But I suspect an af Klintian concentration will be the minority case. For most artists, for most citizens, the experience of social distancing has not been peace and quiet, but perpetual bombardment with news and images on a smartphone screen. Maybe it’s therefore time to look again at Amalia Ulman, the Argentine contemporary artist who posted selfies to Instagram for months in the guise of a basic birdbrained wannabe “influencer.” Maybe it’s time to ask whether this social platform can be not just a promotional tool for art, but a medium in its own right.
While reproductions can never make art truly accessible, I’m glad to see efforts to expand digital offerings are also underway, in both the for-profit and nonprofit sectors. Directors of museums in Italy’s hard-hit northwest, including the Pinacoteca di Brera and the Fondazione Prada, in Milan, and the Castello di Rivoli, in Turin have launched rough-and-ready virtual renderings or video walk-throughs of their shuttered exhibitions. New York museums with robust digital assets, from the Frick Collection in Manhattan to the Corning Museum of Glass upstate, have resurfaced their 3-D tours and video interviews, and new offerings are coming soon from, among others, the Museum of Modern Art. And the dealers who would have been in Hong Kong last week — bitter paradox: that city is probably safer now than the western art capitals — are selling their wares, or trying to, through Art Basel’s digital viewing rooms.
“Everything will be taken away,” forewarned the Berlin-based American artist Adrian Piper — who for years has repeated that aphorism, with the violent anonymity of the passive voice, on prints or mirrors or old-fashioned school blackboards. We are set to lose lives, careers, but also institutions, practices, traditions. Perhaps it’s best now, to reflect on what our present isolation teaches us about what art has become, and what we want it to look like when we re-emerge.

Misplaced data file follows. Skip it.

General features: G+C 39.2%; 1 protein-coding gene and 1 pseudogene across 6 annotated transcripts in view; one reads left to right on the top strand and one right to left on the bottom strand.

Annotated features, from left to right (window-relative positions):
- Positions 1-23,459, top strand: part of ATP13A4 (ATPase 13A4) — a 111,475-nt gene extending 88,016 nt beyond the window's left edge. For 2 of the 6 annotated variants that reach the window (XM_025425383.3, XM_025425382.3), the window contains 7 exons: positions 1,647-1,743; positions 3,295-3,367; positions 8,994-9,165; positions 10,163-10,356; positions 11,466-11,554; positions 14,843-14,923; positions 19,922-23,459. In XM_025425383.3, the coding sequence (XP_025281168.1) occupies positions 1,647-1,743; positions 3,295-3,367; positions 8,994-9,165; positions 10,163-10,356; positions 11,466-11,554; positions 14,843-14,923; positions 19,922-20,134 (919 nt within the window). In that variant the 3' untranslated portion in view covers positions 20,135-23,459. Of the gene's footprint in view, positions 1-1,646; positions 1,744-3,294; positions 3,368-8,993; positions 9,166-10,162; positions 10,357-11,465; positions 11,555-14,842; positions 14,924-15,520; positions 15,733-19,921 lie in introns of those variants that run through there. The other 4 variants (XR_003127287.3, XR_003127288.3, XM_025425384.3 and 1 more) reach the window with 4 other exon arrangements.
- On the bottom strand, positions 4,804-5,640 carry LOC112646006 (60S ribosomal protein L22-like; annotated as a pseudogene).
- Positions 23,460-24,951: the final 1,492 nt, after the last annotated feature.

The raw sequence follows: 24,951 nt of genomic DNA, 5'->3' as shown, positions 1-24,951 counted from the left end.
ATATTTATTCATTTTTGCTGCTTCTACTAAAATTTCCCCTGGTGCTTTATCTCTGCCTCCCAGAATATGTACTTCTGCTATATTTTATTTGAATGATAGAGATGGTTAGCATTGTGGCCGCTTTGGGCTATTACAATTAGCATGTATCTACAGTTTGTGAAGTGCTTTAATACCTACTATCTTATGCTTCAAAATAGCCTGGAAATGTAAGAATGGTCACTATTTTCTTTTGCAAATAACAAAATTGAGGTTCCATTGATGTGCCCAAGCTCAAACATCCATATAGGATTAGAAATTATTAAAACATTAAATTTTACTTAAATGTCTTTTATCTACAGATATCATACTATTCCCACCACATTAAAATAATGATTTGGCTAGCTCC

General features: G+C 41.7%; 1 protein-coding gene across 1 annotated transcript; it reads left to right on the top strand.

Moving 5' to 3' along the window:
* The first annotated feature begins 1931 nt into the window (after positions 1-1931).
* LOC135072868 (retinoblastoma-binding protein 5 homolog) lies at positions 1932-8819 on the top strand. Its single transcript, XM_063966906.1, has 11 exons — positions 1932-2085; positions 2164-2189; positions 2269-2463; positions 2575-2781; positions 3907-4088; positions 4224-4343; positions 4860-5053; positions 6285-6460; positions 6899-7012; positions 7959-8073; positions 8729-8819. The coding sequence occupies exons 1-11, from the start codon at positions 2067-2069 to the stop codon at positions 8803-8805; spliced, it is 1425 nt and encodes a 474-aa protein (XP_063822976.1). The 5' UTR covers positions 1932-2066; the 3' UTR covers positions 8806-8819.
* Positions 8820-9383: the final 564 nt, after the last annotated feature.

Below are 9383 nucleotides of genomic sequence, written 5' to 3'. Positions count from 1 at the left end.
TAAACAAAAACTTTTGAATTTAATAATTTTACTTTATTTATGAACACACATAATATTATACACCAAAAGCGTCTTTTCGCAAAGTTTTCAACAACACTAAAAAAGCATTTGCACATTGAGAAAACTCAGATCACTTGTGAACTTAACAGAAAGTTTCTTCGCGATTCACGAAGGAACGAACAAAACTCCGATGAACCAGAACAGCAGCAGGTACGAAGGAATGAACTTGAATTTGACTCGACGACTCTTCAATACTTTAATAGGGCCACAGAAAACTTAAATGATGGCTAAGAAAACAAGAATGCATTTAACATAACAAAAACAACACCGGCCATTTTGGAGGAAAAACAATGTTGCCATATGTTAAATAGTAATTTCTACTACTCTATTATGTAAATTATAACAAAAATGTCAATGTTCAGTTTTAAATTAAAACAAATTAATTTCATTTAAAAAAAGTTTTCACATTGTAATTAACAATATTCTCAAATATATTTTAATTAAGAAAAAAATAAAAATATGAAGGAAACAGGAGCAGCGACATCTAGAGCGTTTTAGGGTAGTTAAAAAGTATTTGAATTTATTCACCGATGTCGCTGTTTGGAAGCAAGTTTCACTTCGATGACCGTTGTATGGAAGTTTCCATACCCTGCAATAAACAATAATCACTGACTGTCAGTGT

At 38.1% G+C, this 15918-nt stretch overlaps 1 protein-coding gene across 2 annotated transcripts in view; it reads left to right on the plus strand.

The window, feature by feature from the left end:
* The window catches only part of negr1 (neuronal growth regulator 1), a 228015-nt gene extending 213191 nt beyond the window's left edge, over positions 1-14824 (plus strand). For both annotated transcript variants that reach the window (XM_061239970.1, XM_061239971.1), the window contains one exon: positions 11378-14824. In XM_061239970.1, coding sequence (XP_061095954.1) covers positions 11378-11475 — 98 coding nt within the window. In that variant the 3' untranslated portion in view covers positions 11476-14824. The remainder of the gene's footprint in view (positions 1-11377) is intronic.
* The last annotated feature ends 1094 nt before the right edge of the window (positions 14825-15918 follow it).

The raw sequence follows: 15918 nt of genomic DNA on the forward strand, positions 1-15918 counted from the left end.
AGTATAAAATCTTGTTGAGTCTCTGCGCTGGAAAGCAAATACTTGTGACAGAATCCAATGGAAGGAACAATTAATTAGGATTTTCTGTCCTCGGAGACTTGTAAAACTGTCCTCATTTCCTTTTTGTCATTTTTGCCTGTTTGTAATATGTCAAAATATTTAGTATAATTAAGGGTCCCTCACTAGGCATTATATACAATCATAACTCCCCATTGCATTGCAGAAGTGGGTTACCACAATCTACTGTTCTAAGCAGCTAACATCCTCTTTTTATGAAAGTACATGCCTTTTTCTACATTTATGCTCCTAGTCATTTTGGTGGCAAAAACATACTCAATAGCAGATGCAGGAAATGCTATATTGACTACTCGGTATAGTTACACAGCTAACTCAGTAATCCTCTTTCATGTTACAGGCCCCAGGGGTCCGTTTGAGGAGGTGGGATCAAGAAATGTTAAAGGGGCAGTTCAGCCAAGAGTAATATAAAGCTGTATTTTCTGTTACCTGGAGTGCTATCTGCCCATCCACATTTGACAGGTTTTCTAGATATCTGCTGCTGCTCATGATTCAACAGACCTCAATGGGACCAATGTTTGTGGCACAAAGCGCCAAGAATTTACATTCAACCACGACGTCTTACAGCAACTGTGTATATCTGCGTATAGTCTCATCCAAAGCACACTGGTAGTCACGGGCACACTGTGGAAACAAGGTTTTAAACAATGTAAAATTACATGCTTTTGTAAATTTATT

Contemporary art, in the last few decades, has morphed into a round-the-globe, round-the-clock industry, and just as disruptive as the closure of our local museums has been the locking down of borders and the grounding of flights. The Romantic cliché of the artist as genius, carving beauty out of marble, was replaced by the artist (and later the curator) as traveling entertainer, constantly on the road. Its paradigmatic images come from a Swiss duo, Fischli/Weiss, whose “Airport” photographs, more than a thousand of them, picture the mundane departure halls and jet bridges they passed through for decades, en route to this biennial or that lecture. On Lufthansa or Air France, in a Japanese museum or an Australian converted loft, the artist is the person moving through neutral spaces, once thought of as sterile, now vessels of contamination.